natioThe Nation Alliance (Turkish: Millet İttifakı)n-alliance

Political parties in search of updated road maps

With Parliament back from summer recess, Turkey's political scene is heating up. The Good Party (İP), part of the opposition-led Nation Alliance, announced that it will leave the alliance if the Peoples' Democratic Party (HDP) joins it.

With Parliament back from summer recess, Turkey’s political scene is heating up. The Good Party (İP), part of the opposition-led Nation Alliance, announced that it will leave the alliance if the Peoples’ Democratic Party (HDP) joins it. Faruk Çelik, a former cabinet minister, made waves by saying that 40% of the vote, as opposed to 50%, should be enough to win a first-round victory in the next presidential election. Meanwhile, a number of new political movements are in the making. The leftover reflex from the parliamentary system is to associate those developments to the prospect of an early election.

Encouraged by the opposition victory in the Istanbul re-run, others release new polling data every week in an attempt to fuel the expectation of early elections.

Yet those are futile attempts. What we see is merely a manifestation of the dynamism of Turkish political life – and the booming self-confidence and ambitions of political actors. The solution to the country’s problems, in turn, is the strong demand for a new approach to politics.

Turkey’s two major parties will hold their annual retreats this weekend, as they hope to hold intra-party provincial elections by the spring. The ruling AK Party will meet in Kızılcahamam, Ankara to look back at the first year under presidentialism. The Republican People’s Party (CHP) will be based in Abant, Bolu to exchange views on improving its effectiveness, develop its strategy for the coming months and discuss economic developments.

To be clear, the two movements are not bracing for an early election. They just want to get in shape for a highly competitive, volatile environment with plenty of curve balls. Led by the AK Party, the People’s Alliance is extremely unlikely to call for early elections – not with another four years left in office. CHP, in turn, won’t seek an early vote before it can accomplish a few things in recently-conquered metropolitan districts. With the Turkish economy rapidly recovering from last year’s currency shock, the government finds itself in a stronger position. Still, what lies ahead is heightened political activity, wars of words and plenty of hearsay. That’s because both the ruling party and the main opposition need an update. Under a new system of government, developing a new brand of politics is an inevitability, not a choice.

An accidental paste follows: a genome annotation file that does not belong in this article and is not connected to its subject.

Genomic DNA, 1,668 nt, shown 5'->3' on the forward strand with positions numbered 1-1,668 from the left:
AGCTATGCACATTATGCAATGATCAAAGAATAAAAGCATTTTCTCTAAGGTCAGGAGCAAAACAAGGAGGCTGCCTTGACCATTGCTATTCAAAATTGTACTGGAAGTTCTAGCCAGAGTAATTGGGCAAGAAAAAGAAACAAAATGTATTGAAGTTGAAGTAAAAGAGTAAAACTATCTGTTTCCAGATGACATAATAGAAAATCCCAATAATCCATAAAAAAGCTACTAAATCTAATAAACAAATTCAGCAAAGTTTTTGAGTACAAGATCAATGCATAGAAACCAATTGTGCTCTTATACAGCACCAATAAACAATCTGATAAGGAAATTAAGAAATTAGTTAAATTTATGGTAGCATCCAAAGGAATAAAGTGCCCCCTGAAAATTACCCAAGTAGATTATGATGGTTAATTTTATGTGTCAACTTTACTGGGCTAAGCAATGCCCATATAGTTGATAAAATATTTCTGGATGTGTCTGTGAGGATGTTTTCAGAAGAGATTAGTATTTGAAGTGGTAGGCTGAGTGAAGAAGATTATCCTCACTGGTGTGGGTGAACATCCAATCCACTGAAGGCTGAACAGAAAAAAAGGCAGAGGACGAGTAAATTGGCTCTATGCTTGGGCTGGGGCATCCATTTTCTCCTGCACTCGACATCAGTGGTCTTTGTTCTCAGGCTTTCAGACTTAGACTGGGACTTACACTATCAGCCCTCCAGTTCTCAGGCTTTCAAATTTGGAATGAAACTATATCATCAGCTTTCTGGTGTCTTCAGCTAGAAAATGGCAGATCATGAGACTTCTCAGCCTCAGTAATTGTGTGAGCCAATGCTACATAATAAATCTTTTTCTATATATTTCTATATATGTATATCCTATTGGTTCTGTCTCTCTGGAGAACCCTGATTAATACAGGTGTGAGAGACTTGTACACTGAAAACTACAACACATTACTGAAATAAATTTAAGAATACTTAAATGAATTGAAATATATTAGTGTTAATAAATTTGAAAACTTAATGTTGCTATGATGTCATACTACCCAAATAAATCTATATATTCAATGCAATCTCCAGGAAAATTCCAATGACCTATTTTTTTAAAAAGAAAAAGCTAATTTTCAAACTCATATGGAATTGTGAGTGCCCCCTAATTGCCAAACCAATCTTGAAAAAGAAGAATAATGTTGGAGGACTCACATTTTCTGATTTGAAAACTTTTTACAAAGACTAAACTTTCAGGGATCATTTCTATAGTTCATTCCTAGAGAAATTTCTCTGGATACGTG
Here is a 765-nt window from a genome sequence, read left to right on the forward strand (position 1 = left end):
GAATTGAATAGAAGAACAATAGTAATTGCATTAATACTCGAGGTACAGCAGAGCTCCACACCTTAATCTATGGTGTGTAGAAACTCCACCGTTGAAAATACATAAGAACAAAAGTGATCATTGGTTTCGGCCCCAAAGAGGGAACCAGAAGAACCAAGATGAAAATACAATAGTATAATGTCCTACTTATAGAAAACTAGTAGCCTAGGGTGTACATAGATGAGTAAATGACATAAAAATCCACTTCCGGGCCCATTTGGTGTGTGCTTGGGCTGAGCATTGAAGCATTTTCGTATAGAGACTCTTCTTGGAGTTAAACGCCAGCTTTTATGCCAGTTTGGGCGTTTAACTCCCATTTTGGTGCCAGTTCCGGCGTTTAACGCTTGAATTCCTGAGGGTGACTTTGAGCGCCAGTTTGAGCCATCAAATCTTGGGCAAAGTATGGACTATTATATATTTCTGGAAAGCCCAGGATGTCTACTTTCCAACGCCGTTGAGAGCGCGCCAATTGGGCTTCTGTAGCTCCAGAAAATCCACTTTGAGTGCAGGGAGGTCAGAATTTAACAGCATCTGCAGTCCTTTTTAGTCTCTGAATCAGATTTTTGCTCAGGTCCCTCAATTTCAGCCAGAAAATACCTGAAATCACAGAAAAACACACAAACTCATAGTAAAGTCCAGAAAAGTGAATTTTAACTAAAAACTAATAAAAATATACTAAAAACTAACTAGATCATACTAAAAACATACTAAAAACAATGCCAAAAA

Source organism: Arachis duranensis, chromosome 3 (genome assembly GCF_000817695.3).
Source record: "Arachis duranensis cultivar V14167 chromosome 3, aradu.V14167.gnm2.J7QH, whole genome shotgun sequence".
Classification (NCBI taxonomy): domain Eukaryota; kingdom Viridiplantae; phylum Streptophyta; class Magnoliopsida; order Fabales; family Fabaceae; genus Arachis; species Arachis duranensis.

The AK Party is looking for a new approach to remedy the fatigue that built up over 17 years in office. The answer, however, isn’t to revive the so-called spirit of 2002. What the movement needs is to make changes in sync with the current realities of Turkey and the world. In a world where uncertainty, threats and the need to take care of one’s own business are the name of the game, nostalgia for 2002 makes little sense. It is no longer enough for Turkish politicians to talk about liberties, the free market and cordial relations with the West. Such statements would stand in contrast with the rise of protectionism and the growing strength of the nation-state. In this regard, this old language, which “new” movements aim to speak, is just as outdated as the CHP’s charge of one-man rule.

The new political approach for Turkey cannot ignore the AK Party’s experience with power at home and abroad. We cannot pretend that none of those things ever happened. Nor can we miss out on the “will of the state,” which manifested itself after the July 15, 2016 coup attempt.

Let us remember that Turkey is one of a handful of countries in the region with the ability to enjoy some level of autonomy. Therefore, promising to “make peace with everyone” is hardly the way to preserve the country’s international standing – which took a lot of hard work over the last six years. Indeed, that approach wouldn’t solve any of Turkey’s problems – be it the situation in the Eastern Mediterranean, the fight against PKK/YPG terrorism, the refugee crisis, or relations with the European Union.

What Turkey needs is a combination of resilience and reform. That was my takeaway from President Recep Tayyip Erdoğan’s address to the Turkish Parliament anyway. Stressing the need to update and improve the presidential system for future generations, Erdoğan invoked the Turkey alliance, inviting “everyone keeping their distance from terrorism and violence” to work together on “national matters.” His statement was both an outreach attempt and a call to fight on the basis of patriotism.

Whichever political movement in Turkey manages to update itself best to play by these new rules will win the 2023 election. Until then, we will witness plenty of colorful attempts and maneuvers.

[Daily Sabah, 5 October 2019]

In this article